I was given A Woman’s Journey before I set out on my own AT adventure. I thoroughly enjoyed it and reread it after completing the trail. Incidentally, I met my now husband on the AT, also a Todd! I read Journey On The Crest before we set out on the PCT. Todd and I completed that amazing trail. And, of course, I read Scraping Heaven before setting out on the CDT. We made it only half way before succumbing to injury. We then took a pit stop in Boston and had a little boy. Who knows, maybe we’ll tackle the remaining miles as a family! I just saw you post on the ALDHA FB page and made it to your blog to see that you are soon to publish a book on homeschooling and the outdoors! I am seriously considering homeschooling our child and it seems you are providing the next chapter with your new book! I really want my child to be outside as much as possible! I can’t wait to read what you have to say.

    At any rate, I’m excited to read more of your adventures. Thanks for sharing them!


    Haidee (Cruiser)

    1. what a great history- thanks for following all these years and it has added up to a ton of years, huh? Yep, kids change things but they don’t have to keep us away from the trail or any adventure. DON’T STAY HOME! I must kick myself in the butt and get that book out there- too busy having fun living life to chain myself to my computer but I must. Thank you for all the kind words. You can find a ton of material on my blog under “Book Blog” category- I post excerpts from my unpunished book to help convince you to homeschool!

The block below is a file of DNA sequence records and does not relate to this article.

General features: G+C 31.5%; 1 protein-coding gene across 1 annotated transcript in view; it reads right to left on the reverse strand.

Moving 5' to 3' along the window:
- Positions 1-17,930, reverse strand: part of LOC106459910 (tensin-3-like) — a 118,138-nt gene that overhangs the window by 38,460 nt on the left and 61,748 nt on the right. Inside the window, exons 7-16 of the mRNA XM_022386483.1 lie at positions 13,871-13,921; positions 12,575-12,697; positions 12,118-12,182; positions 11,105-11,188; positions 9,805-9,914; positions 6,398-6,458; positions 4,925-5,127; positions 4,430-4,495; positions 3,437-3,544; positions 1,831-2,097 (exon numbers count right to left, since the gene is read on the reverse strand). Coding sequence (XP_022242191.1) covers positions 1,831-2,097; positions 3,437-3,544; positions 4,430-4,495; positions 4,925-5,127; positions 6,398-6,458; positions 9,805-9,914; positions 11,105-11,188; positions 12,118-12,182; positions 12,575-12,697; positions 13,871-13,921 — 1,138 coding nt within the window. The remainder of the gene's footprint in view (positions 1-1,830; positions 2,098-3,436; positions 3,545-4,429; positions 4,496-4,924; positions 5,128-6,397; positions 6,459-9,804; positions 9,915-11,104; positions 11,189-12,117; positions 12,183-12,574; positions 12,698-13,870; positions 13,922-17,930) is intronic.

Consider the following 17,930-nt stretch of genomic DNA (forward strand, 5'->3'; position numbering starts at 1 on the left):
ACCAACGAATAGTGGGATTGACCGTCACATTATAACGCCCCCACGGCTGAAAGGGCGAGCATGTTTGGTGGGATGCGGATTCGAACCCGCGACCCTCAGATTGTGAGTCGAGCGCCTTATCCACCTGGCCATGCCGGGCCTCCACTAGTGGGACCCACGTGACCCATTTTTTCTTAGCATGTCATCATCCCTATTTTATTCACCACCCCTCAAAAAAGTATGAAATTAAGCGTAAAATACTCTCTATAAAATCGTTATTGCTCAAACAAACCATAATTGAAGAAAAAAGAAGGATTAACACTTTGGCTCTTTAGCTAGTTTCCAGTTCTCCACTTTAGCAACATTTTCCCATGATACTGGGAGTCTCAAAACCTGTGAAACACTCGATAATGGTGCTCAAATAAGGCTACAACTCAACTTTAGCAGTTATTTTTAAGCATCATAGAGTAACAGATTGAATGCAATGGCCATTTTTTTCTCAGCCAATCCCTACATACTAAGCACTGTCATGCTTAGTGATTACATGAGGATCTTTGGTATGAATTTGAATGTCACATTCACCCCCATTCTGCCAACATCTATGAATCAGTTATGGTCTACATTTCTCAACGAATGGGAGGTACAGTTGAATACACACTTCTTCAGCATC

7. Just read your book A Woman’s Journey and it seems like a wake-up call! I really want to do some of the trail and spend a night or two and possibly the whole trail someday!

  8. Met you when you we were both younger. Say, 1978 on AT, the two girls from Reading Pa.
    Glad you are still chasing adventure !

  9. Cindy,
    Do you remember me? Jackie Morfesis, art student at Kutztown University. I have your first book. Love looking at all the wonderful work you are doing through all these years. Thank you for your support of the earth, of the environment, and of humanity,

    Jackie Morfesis
    Charleston, SC